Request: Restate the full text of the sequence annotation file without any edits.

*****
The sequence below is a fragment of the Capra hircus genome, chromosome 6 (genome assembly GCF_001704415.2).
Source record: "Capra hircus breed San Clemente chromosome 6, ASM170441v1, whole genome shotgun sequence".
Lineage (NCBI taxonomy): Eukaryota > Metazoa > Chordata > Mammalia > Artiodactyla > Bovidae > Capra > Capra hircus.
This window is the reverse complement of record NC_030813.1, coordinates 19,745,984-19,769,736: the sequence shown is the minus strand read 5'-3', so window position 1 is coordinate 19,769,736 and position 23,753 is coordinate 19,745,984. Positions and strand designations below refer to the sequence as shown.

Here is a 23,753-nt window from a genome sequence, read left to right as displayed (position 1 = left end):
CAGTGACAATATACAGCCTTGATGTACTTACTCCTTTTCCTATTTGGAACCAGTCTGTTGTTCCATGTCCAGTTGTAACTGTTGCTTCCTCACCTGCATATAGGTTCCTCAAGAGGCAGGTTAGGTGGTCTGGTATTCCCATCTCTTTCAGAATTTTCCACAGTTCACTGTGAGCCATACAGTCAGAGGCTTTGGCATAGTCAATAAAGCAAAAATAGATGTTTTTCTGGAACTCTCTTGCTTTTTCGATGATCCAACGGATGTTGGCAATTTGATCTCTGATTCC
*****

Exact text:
The sequence below is a fragment of the Capra hircus genome, chromosome 6 (genome assembly GCF_001704415.2).
Source record: "Capra hircus breed San Clemente chromosome 6, ASM170441v1, whole genome shotgun sequence".
Lineage (NCBI taxonomy): Eukaryota > Metazoa > Chordata > Mammalia > Artiodactyla > Bovidae > Capra > Capra hircus.
This window is the reverse complement of record NC_030813.1, coordinates 19,745,984-19,769,736: the sequence shown is the minus strand read 5'-3', so window position 1 is coordinate 19,769,736 and position 23,753 is coordinate 19,745,984. Positions and strand designations below refer to the sequence as shown.

Here is a 23,753-nt window from a genome sequence, read left to right as displayed (position 1 = left end):
CAGTGACAATATACAGCCTTGATGTACTTACTCCTTTTCCTATTTGGAACCAGTCTGTTGTTCCATGTCCAGTTGTAACTGTTGCTTCCTCACCTGCATATAGGTTCCTCAAGAGGCAGGTTAGGTGGTCTGGTATTCCCATCTCTTTCAGAATTTTCCACAGTTCACTGTGAGCCATACAGTCAGAGGCTTTGGCATAGTCAATAAAGCAAAAATAGATGTTTTTCTGGAACTCTCTTGCTTTTTCGATGATCCAACGGATGTTGGCAATTTGATCTCTGATTCC